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Buehler’s not an education candidate

Knute Buehler is the Republican candidate for governor of Oregon.  He has announced as his highest priority to lead Oregon schools from the nation’s bottom five to the top five in five years. Oregon governors serve four-year terms. So why is he not committed to four years?

Buehler has spoken and written on his subject of highest interest because, he says, “Oregon politicians have failed to do what is necessary to improve the quality and funding of our K-12 public schools.”  While he further writes that “good things” are happening in our schools every day,  “too many schools have been left out and behind.”  For just one of the many problems is the number who fail to graduate. He must not be aware of the huge disparities between districts throughout the state and their divergent delivery abilities.

Buehler has served two terms in the Oregon House of Representatives.  Why during his two terms did we not hear anything from him about his interest to reform Oregon education K-12?  Since he’s an orthopedic surgeon who was trained, as most of them are, in part at least, by tax-supported institutions, then why is he not, in his mid-50s, serving the medical needs of the Central Oregon area in which he chose to reside?  Since he says his goal as a state leader is education reform, why did he spin his wheels trying to secure the Secretary of State job?  After all, its focused on audits and elections?

Oregon has proven time and again that the voting citizens in this state are, with some exceptions in wealthy school districts, only able and willing to financially support at the very minimal level or willing to support public education at all. Buehler says he can increase the general fund budget for public schools an average of 15 percent per year or a whooping 75 percent during his plan. He says he’ll get the $1.2 billion he needs by taking it from public pensions and that health insurance that supports Oregon’s poorest citizens. As his GOP colleagues in the Oregon House and Senate are so fond of chortling: “That’ll happen when pigs fly!”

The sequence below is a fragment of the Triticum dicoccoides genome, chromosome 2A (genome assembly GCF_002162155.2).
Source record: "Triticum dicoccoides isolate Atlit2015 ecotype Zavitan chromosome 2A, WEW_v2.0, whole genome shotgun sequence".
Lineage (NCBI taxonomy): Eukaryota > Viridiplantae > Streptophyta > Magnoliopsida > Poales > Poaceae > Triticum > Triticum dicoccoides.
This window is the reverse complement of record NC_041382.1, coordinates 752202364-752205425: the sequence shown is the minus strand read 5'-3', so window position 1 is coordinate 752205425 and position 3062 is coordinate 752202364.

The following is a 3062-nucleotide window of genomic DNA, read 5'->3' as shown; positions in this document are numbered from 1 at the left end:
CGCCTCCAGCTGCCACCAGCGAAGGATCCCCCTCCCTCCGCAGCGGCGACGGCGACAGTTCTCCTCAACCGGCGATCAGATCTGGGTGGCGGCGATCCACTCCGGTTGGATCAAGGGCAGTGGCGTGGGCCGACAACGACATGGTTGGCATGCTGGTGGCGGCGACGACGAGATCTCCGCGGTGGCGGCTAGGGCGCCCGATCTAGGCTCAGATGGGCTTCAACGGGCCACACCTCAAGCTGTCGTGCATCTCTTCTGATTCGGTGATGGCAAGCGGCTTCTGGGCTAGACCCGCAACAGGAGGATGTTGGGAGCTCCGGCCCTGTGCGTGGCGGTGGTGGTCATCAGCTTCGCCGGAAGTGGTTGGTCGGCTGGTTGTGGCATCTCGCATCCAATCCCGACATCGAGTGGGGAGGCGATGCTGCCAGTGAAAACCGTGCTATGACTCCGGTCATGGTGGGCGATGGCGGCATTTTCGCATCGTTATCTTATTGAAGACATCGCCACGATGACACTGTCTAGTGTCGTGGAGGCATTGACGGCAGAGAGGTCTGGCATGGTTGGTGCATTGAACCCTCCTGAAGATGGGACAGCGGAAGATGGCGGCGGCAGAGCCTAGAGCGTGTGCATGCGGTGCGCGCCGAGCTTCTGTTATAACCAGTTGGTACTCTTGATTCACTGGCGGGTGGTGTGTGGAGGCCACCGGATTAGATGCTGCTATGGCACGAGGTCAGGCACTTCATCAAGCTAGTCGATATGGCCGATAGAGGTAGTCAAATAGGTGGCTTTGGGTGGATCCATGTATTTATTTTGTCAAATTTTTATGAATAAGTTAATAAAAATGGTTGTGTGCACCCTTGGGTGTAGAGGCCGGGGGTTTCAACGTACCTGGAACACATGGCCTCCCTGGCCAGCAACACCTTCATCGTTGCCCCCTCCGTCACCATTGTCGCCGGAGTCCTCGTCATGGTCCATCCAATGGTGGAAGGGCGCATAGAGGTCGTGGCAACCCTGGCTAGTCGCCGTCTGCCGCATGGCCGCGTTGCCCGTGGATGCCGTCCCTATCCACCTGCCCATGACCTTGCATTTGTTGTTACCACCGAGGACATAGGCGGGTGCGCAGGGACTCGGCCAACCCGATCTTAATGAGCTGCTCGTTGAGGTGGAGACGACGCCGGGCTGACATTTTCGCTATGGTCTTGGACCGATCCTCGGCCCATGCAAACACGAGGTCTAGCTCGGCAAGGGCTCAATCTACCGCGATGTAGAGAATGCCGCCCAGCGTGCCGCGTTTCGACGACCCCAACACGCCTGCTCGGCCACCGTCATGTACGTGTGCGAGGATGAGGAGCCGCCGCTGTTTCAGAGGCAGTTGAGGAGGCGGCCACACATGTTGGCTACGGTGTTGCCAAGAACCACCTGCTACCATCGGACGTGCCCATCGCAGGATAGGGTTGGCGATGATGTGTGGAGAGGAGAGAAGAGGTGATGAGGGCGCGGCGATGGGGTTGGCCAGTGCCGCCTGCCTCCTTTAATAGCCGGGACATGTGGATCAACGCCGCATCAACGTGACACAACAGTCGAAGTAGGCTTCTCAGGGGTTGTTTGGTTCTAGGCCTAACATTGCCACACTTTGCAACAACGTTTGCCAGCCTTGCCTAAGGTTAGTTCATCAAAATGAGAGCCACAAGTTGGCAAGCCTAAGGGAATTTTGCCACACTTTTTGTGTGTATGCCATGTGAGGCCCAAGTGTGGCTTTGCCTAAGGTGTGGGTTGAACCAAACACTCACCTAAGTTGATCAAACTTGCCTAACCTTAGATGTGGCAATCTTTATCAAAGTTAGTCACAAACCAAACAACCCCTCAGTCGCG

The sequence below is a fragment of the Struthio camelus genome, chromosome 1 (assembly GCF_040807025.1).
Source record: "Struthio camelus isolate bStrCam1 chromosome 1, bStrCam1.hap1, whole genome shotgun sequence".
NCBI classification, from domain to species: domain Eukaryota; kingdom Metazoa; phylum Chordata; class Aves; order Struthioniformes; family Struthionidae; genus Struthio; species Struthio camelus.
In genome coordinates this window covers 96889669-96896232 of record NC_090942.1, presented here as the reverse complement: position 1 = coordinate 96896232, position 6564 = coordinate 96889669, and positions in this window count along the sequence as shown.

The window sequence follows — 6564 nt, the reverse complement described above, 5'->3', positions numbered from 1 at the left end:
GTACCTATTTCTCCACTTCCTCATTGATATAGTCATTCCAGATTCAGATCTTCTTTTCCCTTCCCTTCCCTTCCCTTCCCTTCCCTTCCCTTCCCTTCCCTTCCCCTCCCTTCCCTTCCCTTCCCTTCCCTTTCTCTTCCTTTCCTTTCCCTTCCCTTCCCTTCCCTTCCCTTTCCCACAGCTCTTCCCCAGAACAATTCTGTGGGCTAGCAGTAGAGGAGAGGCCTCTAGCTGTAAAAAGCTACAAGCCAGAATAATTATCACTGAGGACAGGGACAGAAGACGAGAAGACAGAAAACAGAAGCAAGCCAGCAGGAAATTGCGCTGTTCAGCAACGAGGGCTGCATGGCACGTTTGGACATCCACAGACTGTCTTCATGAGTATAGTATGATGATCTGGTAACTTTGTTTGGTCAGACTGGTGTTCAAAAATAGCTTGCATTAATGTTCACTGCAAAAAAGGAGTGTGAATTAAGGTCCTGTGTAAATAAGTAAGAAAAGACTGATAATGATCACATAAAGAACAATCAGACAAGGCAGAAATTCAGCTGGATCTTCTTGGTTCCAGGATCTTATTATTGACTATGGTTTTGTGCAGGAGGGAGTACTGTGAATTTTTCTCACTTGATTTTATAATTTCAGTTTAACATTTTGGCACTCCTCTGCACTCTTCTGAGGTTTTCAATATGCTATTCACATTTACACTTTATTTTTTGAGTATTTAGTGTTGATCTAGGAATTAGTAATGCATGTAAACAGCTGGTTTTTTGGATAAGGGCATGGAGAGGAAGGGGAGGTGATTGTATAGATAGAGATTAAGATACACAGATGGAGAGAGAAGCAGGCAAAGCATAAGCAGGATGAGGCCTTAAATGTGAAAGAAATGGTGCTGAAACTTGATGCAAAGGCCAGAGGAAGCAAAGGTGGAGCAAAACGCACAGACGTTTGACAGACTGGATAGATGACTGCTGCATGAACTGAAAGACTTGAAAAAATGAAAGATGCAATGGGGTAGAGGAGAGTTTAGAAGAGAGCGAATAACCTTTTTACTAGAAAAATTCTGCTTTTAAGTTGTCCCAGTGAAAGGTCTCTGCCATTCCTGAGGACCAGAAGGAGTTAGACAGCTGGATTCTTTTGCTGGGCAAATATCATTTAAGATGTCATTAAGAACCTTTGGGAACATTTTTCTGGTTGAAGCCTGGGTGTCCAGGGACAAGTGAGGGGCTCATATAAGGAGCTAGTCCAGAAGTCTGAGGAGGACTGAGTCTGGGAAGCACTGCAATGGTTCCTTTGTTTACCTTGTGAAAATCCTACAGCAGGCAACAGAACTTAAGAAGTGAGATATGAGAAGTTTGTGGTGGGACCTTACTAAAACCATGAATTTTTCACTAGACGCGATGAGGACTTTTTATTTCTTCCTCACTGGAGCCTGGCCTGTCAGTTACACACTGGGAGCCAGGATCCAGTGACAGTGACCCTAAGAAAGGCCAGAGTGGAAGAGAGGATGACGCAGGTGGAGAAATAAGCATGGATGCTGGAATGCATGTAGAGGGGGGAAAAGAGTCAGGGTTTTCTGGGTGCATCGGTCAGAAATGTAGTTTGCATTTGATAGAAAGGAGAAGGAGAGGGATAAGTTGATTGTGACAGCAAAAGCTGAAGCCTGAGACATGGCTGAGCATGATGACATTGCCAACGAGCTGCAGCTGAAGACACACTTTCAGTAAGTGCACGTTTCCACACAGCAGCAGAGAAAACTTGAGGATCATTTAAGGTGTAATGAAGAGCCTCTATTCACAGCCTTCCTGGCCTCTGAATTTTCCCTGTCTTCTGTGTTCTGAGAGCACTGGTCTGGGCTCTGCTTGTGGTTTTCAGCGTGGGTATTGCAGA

He says he will see to it that the money he can take away from retired public employees and cutbacks and costs associated with health insurance will bring into existence performance-based classrooms. Hope he will soon explain the specifics of what he knows about performance-based classrooms and how successfully or not this re-staging of schools will deal with this reform, its pitfalls and challenges.

Buehler throws around such concepts as “critical, evidence-based proficiency standards” as though all a governor must do is announce his intentions in tradition-bound schools and they’ll transform like magic into a new order of things. This candidate’s interests sound so very similar to  a man who got to be governor, John Kitzhaber, another medical doctor who sounded serious in his desire to reform Oregon education and then walked away from it by hiring a big name from the East to lead his plan for reform.

Buehler references the 180-day school year in Washington state as a model for Oregon’s 165-day year to emulate. What is known is that for years Washington citizens have been more interested in public education at all levels by investing in and modernizing its public schools and universities.  Oregon’s residents do not send its representatives to Salem with a plan to fund education at any level.  To the contrary, the representatives arrive at Oregon’s capitol, especially from GOP-dominate areas, with the order to cut, cut, cut everywhere and public education kindergarten through graduate school has suffered accordingly.

This writer is not impressed by Governor Kate Brown’s interests or efforts to improve public education.  However, knowing what’s known about Knute Buehler does not reassure that he is going to turn any corner in public education.  He and his wife are among Oregon’s wealthiest residents who, with their million dollar incomes from professional services, are also involved in 14 other business activities all of which are in business to make money not perform charitable, volunteer, or public services.  They appear to be people who solely seek wealth accumulation and the related power to wield it.

(Gene H. McIntyre shares his opinion weekly in the Keizertimes.)